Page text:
(Greer exits)

Polly: Despicable Dan, you are the evilest man alive!

Dan: That's "most evil," not "evilest."

Narrator: Polly Sue's education had been somewhat neglected.

Dan: But any way you say it, you're right, my dear.

Dan: (to the tune of "The Man on the Flying Trapeeze")

I swindle the poor, and I do it with ease.

I'm mean to the old folks whenever I please.

I like to take candy from all the bay-bees.

Despicable Dan is my name.

I charge all my tenants exhorbitant rates.

You'll find I'm the villain that everyone hates.

I'm also most wanted in forty-nine states.

Despicable Dan is my name.

Narrator: Our Polly was not a happy camper.

Polly: You may be Despicable Dan now, but your name will be mud when my hero gets here.

Dan: Your hero? Bwa-ha-ha! Do you expect him to pop in out of thin air?

Narrator: And, as if on cue, Will Victor, clean-cut, all-American boy, leaped into the shack.

(Will jumps into the scene)

Dan: Will Victor? Where did you come from?

Will: I'm so glad you asked.

(to the tune of "I've Been Working on the Railroad")

I ran off to join the army

Many years ago.

I was stationed in Alaska

Where it's ten degrees below.

But I suffered from the frostbite,

So, they sent me home.

Now I've come to marry Polly,

Never more to roam.

Polly, won't you be,

Polly, won't you be,

Polly, won't you be my little wife?

Polly, won't you be,

Polly, won't you be,

Polly, won't you be my bride?

Polly: Oh, Will! Yes, I'll marry you!

(Polly runs into Will's arms)

Dan: Aren't you two forgetting something?

Will: What?

Dan: Me! (pulls out stick of dynamite) If I can't marry Polly Sue, nobody will!

(to the tune of Toys R Us commercial)

Now you're gonna blow up

When the dynamite goes.

There won't be nothin' left of you

But two or three toes.

Now you're gonna blow up,

And when you do,

I won't shed any tears for you!

Narrator: What a predicament for sweet Polly and Will! It looked like there was no way out! Polly felt faint, and Will...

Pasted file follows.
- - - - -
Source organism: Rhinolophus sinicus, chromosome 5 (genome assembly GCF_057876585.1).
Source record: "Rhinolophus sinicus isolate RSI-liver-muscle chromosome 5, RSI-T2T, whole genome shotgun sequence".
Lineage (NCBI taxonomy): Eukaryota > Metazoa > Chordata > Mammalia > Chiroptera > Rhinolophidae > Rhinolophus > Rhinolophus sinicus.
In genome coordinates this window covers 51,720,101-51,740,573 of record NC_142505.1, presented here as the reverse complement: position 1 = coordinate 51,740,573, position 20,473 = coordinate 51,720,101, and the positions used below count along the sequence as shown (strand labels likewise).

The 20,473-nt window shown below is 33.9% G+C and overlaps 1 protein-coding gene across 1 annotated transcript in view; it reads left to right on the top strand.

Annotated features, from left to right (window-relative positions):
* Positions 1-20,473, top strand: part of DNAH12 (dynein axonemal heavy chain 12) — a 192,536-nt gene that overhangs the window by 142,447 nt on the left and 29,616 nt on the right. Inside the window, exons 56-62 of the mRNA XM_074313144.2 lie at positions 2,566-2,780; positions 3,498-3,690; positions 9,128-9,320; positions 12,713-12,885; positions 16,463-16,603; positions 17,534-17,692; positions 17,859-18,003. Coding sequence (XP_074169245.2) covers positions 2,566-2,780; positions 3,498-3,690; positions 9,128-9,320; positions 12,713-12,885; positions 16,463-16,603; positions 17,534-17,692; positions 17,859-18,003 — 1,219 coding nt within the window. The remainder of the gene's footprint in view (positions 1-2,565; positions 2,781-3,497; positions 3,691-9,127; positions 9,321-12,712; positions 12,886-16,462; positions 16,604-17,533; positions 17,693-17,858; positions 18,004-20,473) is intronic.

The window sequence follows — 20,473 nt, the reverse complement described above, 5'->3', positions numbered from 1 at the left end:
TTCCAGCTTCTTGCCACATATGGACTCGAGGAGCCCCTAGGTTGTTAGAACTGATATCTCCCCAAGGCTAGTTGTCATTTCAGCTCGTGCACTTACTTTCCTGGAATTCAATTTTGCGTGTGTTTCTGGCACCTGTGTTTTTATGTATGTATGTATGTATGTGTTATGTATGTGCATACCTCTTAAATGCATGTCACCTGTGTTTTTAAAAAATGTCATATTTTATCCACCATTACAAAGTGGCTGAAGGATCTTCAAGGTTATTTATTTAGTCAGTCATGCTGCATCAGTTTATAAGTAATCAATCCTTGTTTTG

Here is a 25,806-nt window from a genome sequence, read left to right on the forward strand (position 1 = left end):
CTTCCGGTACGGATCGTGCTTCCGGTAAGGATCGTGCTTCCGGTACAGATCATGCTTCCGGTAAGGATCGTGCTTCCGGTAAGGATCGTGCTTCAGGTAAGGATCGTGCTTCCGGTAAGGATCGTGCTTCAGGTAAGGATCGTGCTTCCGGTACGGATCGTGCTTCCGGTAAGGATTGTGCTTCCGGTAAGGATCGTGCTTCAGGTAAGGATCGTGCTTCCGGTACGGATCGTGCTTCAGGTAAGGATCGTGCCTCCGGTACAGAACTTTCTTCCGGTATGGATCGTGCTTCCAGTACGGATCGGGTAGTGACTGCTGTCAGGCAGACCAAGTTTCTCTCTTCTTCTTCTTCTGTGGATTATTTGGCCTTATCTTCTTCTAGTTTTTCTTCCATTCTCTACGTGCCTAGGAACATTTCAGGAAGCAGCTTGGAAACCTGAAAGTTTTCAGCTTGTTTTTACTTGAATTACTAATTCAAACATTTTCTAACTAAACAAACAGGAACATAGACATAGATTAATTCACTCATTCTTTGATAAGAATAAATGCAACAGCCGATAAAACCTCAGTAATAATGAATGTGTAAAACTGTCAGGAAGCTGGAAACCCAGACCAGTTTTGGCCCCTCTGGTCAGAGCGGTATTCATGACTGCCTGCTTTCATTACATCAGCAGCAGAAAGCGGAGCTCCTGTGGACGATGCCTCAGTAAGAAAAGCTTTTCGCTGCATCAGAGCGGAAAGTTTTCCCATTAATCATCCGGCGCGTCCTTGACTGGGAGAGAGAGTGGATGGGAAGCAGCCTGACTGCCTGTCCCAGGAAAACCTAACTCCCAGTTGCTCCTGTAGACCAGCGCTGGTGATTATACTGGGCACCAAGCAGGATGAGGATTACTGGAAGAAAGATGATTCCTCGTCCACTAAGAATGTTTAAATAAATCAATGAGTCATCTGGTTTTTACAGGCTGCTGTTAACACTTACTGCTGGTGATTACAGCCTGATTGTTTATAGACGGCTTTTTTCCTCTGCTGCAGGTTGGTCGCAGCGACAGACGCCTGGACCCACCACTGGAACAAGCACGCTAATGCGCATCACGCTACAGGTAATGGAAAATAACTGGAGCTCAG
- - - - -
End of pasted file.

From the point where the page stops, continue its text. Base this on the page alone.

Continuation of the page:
Will (to Narrator): Will you pipe down? I'm tryin' to think! Aha! I got it!

Polly: You've thought of a way to defeat the villain? Do you have a weapon?

Will: Nope. I have a salami and sardine sandwich! (Pulls out foil)

Polly: How can you think of food at a time like this?

(Will holds up foil)

Narrator: Holding up the aluminum foil from his sandwich, Will enterprisingly reflected the rays of the setting sun directly into the beady eyes of Despicable Dan.

(Dan covers his eyes; Will grabs the dynamite)

Dan: Curses! Foiled again!!!

Narrator: Although the danger was now past, Farmer Greer still didn't have the money to pay the rent.

Dan: Hey, that's right!

Will: Blabbermouth!

Polly: Oh, Will, what'll we do? I may have to marry Despicable Dan after all!

Will: Aw, nuts! (tosses dynamite off stage)

Narrator: The dynamite caused a tremendous explosion, which you will have to imagine for yourselves. But when the smoke had cleared, Polly, Will, and Dan gazed out the window in amazement.

Will: The dynamite uncovered a gold mine on your property!

Polly: We're rich! My hero!

Dan: You haven't seen the last of me! I'll get you, my pretty! And your little farm, too!

(Dan slinks off stage)

Will: Well, Polly, a happy endin' like this makes a body feel like singin'.

Polly: That's a cue if ever I heard one.

(Will and Polly exit)

Chorus (to the tune of the ending theme of "Gilligan's Island")

Now this is the tale of Farmer Greer

And his daughter Polly Sue.

It's not exactly Shakespeare but

It's the best that we could do,

The best that we could do.

So, if you liked this little tale,

Dramatized with song,

We'll put it on again next time.

And you can sing along.


copyright 2019-2024 by Linda Campanella and Whatsits Galore